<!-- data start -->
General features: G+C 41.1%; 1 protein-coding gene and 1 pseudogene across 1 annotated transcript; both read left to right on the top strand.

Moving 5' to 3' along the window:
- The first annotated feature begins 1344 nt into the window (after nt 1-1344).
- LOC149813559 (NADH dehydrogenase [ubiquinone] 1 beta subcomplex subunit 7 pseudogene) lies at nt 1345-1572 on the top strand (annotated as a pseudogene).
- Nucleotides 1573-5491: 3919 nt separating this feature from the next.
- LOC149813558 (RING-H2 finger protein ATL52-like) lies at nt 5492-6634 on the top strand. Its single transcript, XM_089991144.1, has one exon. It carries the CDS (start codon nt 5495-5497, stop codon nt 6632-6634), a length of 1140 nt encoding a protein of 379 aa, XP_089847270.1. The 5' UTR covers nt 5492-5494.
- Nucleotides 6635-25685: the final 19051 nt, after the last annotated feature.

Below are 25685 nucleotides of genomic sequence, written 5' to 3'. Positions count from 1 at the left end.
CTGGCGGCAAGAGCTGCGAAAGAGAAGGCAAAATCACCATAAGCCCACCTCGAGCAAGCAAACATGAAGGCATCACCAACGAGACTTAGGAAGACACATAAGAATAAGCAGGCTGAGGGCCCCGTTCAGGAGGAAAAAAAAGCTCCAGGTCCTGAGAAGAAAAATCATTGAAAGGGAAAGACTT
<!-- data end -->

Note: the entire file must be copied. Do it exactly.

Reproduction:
General features: G+C 41.1%; 1 protein-coding gene and 1 pseudogene across 1 annotated transcript; both read left to right on the top strand.

Moving 5' to 3' along the window:
- The first annotated feature begins 1344 nt into the window (after nt 1-1344).
- LOC149813559 (NADH dehydrogenase [ubiquinone] 1 beta subcomplex subunit 7 pseudogene) lies at nt 1345-1572 on the top strand (annotated as a pseudogene).
- Nucleotides 1573-5491: 3919 nt separating this feature from the next.
- LOC149813558 (RING-H2 finger protein ATL52-like) lies at nt 5492-6634 on the top strand. Its single transcript, XM_089991144.1, has one exon. It carries the CDS (start codon nt 5495-5497, stop codon nt 6632-6634), a length of 1140 nt encoding a protein of 379 aa, XP_089847270.1. The 5' UTR covers nt 5492-5494.
- Nucleotides 6635-25685: the final 19051 nt, after the last annotated feature.

Below are 25685 nucleotides of genomic sequence, written 5' to 3'. Positions count from 1 at the left end.
CTGGCGGCAAGAGCTGCGAAAGAGAAGGCAAAATCACCATAAGCCCACCTCGAGCAAGCAAACATGAAGGCATCACCAACGAGACTTAGGAAGACACATAAGAATAAGCAGGCTGAGGGCCCCGTTCAGGAGGAAAAAAAAGCTCCAGGTCCTGAGAAGAAAAATCATTGAAAGGGAAAGACTT